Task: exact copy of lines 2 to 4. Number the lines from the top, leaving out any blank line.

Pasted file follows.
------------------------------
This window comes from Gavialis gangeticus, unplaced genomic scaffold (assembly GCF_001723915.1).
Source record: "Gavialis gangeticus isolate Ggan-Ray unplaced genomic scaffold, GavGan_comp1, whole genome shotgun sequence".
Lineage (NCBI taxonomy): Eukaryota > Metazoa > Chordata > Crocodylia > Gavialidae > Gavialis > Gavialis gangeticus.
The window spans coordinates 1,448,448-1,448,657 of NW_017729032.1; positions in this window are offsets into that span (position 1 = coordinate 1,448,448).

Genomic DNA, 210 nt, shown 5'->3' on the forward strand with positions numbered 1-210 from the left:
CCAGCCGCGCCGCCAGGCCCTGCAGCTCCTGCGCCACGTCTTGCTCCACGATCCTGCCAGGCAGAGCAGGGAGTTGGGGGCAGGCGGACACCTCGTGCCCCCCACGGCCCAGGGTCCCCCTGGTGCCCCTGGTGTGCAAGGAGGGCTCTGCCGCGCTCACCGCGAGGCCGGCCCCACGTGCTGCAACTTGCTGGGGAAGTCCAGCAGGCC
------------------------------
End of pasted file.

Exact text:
Source record: "Gavialis gangeticus isolate Ggan-Ray unplaced genomic scaffold, GavGan_comp1, whole genome shotgun sequence".
Lineage (NCBI taxonomy): Eukaryota > Metazoa > Chordata > Crocodylia > Gavialidae > Gavialis > Gavialis gangeticus.
The window spans coordinates 1,448,448-1,448,657 of NW_017729032.1; positions in this window are offsets into that span (position 1 = coordinate 1,448,448).